A few drops of lemon mixed with love
I have lately had to reduce my life (sold my house, cleaned out my wardrobes and things and gotten rid of all but what is necessary) and it has been a big change. At the same time I realize that it is possibly only my own approach which has changed. The chronic mental fatigue I acquired after my skiing accident 7,5 years ago yet remains, and with that experience in mind I suggest you all wear a helmet when bicycling, skiing, snowboarding, skating, etc. For the last few months I have not been very active here or in other social media, but I have followed some of what has been written and it enriches and annoys and brings up a lot of emotions.
I then simply had to speak with the fantastic Betlehem Isaak and thankfully I only have to converse, Christian and Nadim take care of the rest. I also get to have my brain, my ability to think and my need for meeting and speaking with people, and for the most part this is good but when you are struggling with mental fatigue these things always come at a cost.
Yesterday I was invited to TEDxGöteborg under the title “When Life Gives You Lemons“, and I really wanted to go, to see how TEDxGöteborg has developed these past five years, to meet friends I seldom get to meet, but most of all to be inspired by all the speakers. So I went, well aware that it would lead to headaches, fatigue and so on. After many great speeches about the importance of seeing people for who they are rather than who we want them to be, when I had finally landed last night I had difficulty relaxing. My legs became restless and it began to hurt all over (not quite pain, but discomfort and a kind of creeping pain), the headache made itself acute and then there’s the double vision–that irritating double vision which really is my brain telling me that I have gone too far and there’s trouble up ahead.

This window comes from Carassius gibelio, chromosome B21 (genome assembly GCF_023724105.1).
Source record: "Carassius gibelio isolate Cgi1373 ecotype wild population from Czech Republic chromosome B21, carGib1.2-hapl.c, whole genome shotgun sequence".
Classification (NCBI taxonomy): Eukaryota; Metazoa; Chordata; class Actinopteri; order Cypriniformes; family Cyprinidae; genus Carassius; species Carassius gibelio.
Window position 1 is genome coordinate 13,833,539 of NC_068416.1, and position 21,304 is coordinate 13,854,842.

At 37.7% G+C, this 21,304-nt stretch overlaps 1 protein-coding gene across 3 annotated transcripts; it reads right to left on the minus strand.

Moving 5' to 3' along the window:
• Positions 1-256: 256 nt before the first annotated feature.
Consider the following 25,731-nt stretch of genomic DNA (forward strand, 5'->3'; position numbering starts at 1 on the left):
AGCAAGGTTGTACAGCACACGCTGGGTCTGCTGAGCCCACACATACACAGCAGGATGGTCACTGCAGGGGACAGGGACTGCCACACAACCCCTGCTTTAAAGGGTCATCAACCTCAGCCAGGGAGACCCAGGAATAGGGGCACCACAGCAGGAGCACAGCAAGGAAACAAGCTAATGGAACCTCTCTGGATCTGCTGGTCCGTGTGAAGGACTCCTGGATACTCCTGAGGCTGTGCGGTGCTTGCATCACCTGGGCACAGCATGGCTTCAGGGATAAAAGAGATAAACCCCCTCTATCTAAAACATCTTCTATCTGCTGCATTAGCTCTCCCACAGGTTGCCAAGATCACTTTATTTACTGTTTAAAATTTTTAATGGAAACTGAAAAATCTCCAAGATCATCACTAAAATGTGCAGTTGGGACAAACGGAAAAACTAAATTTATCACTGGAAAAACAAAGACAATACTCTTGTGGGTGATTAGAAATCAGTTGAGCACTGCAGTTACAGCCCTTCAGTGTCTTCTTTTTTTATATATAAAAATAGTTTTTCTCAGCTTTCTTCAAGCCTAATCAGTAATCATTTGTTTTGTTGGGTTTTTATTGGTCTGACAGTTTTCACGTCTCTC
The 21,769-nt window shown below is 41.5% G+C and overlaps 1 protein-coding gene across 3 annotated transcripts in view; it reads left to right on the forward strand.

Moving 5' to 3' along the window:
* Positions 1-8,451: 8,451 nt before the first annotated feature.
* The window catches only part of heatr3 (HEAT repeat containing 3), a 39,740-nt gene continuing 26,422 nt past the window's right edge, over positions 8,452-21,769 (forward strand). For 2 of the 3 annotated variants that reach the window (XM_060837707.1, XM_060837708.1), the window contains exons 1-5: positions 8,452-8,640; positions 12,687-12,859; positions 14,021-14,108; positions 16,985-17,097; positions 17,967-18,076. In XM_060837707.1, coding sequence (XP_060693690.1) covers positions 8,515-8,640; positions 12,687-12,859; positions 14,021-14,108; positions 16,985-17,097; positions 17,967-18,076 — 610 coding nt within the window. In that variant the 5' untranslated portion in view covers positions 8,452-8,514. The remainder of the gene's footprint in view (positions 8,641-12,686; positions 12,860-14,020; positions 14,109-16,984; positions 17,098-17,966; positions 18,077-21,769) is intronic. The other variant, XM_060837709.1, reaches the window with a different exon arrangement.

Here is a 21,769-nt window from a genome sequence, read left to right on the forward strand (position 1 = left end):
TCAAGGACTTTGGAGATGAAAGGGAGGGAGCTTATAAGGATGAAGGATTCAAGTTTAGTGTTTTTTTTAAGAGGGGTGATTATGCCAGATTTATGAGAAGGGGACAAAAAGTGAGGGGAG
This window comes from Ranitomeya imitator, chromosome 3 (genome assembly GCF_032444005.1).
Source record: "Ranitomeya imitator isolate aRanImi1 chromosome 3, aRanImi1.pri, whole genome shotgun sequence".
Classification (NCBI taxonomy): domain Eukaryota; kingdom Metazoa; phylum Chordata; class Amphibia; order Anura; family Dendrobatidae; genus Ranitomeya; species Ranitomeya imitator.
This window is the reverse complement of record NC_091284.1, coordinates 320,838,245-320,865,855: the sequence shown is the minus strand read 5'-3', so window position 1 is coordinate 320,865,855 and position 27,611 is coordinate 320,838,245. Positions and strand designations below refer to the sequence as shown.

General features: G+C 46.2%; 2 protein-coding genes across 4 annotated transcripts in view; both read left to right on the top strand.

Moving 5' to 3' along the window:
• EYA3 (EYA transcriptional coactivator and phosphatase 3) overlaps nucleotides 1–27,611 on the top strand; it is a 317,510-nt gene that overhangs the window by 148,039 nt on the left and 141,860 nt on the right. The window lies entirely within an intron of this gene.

And in the middle of all this I had to take on the challenge of an English glossary test in SvD (sadly, this is how it is when I’m at my most fatigued–I can’t organize or prioritize very wisely and something like going grocery shopping can become very demanding). How stupid can I be? More so, what do I have to prove? And so fatigue became chaos, and I crashed and fell asleep to wake up ten hours later with an extreme headache.
But with one side of the scale full of inspiration, meetings, happiness, affirmation and life, the “hangover” is a little weighed up on the other side, or rather a lot. As I am writing this my vision is blurry (the two images don’t synch), my head is booming and with every wave discomfort washes over the brain and into the body. But I am alive!
Was it worth it? Perhaps not right now, when I am sitting here enduring, waiting for it all to go away, but yes, when I opened my inbox just before writing this and saw all the positive messages–“it was so nice to see you yesterday”–“I’ve missed you”–“thank you for coming” and so on. So yes, sometimes it is okay to build up a really terrible “hangover”, so long as you have the memory, the feeling and the warmth left from the previous day. And when I see the statistics of how many see and share what I write and record for my website–then yes, it is worth squeezing the lemon, for when the sour juice mixes with your love and care it becomes an enjoyable lemonade, if slightly too sharp of a one. Thank you my readers, followers and friends. Thank you TEDxGöteborg and all the speakers, and thank you Alex and Carl who many years ago gave me the opportunity to contribute to TED in connection with TEDxYouth.